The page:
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Israel Aerospace Industries CEO says it can assist the IDF in confronting Gaza threat

Israel Aerospace Industries CEO says it can assist the IDF in confronting Gaza threat

Boaz Levy, the new CEO of the IAI, comments on the current flare-up and how his company registered a 23.5% income bump despite the pandemic

Udi Etsion | 16:08  13.05.2021
Israel Aerospace Industries (IAI) recorded a 23.5% increase in its net income, generating approximately $42 million in the first quarter of 2021. The company also maintained its sales volume from the same period last year - a little over $1 billion. The company's order backlog decreased by 2%, to $12.2 billion.

Israel Aerospace Industries CEO Boaz Levy Israel Aerospace Industries CEO Boaz Levy Israel Aerospace Industries CEO Boaz Levy

"While IAI systems are used by the IDF to protect the Israeli population, we are recording a ninth consecutive quarter of growth and profitability, even though this is a quarter that is still within the tail end of the Covid-19 pandemic," Boaz Levy, who was appointed IAI CEO last November, told Calcalist.

IAI sales in the first quarter of this year totaled $1.015 billion, slightly below the same quarter last year - $1.018 billion. The company recorded a 17.6% increase in EBITDA to approximately $120 million compared to approximately $102 million in the corresponding period last year, and an increase of approximately 10% in operating income to about $67 million (approximately 6.6% of sales) compared to about $61 million (6% of sales). IAI’s gross profit amounted to approximately $166 million (about 16.4% of sales) compared to approximately $170 million in the same quarter last year (approximately 16.7% of sales).

The company also recorded a positive cash flow of $167 million from operating activities during the last quarter, in part due to the continued reduction of the Defense Ministry’s debt. "Our cash flow has increased, thanks in part to the Defense Ministry’s effort to keep low debt levels. We work collaboratively with the defense establishment and we understand the circumstances in which it operates, receiving payment in installments, whenever they have the option, they pay."

Commenting for the first time on the current fighting on the Israeli-Gaza border, Levy, who has been involved throughout his career with advanced missile and weapon systems projects said that “the current operation is in full swing, and it is too early to draw any conclusions. We work to assist the Defense Ministry through every means of development and restocking. Systems that provide pinpoint defense exist, and if the defense establishment decides to, and receives the necessary funds, it will be possible to expand the capabilities dealing with that threat. There are technical solutions for this."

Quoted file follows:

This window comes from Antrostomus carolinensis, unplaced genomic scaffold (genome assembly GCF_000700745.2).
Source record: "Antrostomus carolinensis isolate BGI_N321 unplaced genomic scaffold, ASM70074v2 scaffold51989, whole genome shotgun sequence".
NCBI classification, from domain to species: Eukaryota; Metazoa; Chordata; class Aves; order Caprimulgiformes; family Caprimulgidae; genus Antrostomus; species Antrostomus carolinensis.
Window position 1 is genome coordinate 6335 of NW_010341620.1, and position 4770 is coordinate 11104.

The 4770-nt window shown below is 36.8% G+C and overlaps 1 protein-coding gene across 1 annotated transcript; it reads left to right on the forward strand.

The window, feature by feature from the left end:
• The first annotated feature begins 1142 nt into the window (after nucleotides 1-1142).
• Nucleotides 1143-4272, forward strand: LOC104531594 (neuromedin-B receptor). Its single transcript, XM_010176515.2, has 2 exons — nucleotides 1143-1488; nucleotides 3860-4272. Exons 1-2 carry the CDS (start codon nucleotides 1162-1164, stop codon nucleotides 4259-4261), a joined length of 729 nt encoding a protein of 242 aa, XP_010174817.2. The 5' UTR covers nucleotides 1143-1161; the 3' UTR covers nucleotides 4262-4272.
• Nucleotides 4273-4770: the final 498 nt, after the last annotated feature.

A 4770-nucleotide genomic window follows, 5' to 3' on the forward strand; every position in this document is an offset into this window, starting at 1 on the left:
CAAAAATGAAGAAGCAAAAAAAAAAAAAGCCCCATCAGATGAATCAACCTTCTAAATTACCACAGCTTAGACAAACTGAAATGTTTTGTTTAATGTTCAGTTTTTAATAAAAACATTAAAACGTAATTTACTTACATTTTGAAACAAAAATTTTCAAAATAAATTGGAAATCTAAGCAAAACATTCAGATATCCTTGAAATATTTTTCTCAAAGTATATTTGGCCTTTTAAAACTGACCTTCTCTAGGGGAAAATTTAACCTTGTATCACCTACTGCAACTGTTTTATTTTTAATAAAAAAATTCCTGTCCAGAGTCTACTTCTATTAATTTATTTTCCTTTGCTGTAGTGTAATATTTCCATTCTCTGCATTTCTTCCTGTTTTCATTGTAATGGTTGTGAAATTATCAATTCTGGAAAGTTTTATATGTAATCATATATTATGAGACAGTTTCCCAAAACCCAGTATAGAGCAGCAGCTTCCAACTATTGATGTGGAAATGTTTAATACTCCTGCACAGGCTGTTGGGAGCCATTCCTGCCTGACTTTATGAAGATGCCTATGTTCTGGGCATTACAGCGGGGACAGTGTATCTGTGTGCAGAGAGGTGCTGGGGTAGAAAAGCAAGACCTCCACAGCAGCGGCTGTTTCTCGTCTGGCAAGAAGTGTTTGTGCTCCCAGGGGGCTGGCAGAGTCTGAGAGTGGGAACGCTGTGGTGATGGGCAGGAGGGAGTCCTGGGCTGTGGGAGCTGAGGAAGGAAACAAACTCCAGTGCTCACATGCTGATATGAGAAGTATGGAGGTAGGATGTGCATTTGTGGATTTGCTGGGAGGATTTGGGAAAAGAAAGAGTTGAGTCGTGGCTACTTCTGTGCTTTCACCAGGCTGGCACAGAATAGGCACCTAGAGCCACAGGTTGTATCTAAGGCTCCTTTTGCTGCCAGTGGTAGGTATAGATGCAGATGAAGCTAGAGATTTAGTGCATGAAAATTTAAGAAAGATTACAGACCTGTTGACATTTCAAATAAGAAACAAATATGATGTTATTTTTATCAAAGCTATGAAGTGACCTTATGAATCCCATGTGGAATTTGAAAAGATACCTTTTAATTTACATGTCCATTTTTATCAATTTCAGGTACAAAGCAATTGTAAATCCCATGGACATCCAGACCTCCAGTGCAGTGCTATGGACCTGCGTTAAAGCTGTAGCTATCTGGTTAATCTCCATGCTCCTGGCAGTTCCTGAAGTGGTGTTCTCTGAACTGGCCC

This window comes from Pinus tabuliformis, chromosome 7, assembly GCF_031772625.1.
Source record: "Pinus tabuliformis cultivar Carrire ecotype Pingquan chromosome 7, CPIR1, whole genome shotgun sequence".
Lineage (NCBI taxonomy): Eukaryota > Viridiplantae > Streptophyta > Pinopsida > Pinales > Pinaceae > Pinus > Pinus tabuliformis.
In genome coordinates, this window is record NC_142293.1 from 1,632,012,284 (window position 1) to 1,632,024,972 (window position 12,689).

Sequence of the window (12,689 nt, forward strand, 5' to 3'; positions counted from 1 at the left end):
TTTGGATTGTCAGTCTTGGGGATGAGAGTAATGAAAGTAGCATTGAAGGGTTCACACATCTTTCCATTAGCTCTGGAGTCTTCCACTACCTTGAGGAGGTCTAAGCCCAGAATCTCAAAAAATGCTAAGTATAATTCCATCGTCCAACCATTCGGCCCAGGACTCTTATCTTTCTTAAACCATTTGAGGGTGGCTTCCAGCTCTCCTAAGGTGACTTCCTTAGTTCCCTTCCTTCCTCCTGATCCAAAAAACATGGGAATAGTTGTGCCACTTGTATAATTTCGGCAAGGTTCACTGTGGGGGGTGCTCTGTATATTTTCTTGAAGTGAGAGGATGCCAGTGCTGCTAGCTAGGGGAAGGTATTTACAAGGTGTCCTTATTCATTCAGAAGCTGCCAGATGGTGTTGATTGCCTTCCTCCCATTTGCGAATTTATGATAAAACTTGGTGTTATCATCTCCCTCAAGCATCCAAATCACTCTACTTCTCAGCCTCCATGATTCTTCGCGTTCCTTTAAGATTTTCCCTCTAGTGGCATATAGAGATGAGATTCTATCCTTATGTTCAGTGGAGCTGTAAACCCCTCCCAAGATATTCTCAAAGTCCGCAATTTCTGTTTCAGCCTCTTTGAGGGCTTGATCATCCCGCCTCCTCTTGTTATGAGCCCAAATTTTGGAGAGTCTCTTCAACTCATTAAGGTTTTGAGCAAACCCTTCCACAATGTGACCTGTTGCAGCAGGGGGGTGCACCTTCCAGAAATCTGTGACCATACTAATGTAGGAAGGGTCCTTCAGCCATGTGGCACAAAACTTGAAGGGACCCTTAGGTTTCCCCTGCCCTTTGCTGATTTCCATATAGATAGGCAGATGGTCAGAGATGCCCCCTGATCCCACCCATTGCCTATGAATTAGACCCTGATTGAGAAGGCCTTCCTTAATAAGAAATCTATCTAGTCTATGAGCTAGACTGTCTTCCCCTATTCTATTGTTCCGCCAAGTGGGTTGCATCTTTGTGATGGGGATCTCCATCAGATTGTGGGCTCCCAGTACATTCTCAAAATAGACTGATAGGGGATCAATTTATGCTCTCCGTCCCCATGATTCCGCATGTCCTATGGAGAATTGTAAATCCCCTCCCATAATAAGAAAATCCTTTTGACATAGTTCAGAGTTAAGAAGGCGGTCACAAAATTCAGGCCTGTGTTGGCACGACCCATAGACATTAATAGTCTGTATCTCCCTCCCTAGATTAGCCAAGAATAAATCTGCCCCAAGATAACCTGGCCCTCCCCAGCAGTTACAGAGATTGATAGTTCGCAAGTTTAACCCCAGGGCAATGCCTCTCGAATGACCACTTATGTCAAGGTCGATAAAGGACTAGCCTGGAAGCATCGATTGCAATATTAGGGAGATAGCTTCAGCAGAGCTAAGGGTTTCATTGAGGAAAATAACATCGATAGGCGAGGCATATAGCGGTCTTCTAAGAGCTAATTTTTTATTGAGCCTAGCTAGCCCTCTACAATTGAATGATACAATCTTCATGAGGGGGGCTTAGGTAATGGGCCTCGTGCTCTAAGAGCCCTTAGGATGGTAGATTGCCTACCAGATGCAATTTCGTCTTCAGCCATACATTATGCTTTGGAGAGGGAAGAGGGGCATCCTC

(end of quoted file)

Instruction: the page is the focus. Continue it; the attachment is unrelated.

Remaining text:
As Calcalist revealed earlier this week, IAI is expected to feel the effects of the Covid crisis in India more than the other Israeli defense companies, as India accounts for about 15% of IAI’s sales in recent years. Due to the eruption of the pandemic through the subcontinent, the company brought forward the return of some of the families of its dozens of employees living in India.

“IAI's relations with India are long-standing and rely on the strong ties between the two governments. As a governmental company, we work with all branches of the military, governmental, and privately owned companies. We continue to be in constant touch with all the incumbents who are limited in their actions by the coronavirus and it should be noted that many are in their homes under quarantine. We have dozens of our employees there who are staying with their families. We flew them to Israel during this past year to get vaccinated and we flew them back to India. Recently, families seeking to return early for their summer vacation have been allowed to return, as well as workers who are currently inactive due to the health conditions in India. Many of our employees are still there continuing to support our work in light of the needs of the Indian government."

Yesterday saw the end of a labor dispute at IAI after understandings between the management and the workers' union headed by Yair Katz and the commissioner of wages were reached. 3,500 of IAI’s employees will receive a 3.5% pay rise that other public sector employees will not receive, and in return they will accelerate negotiations to complete a new collective agreement that is required for the company’s IPO, which is currently scheduled for the last quarter of this year.

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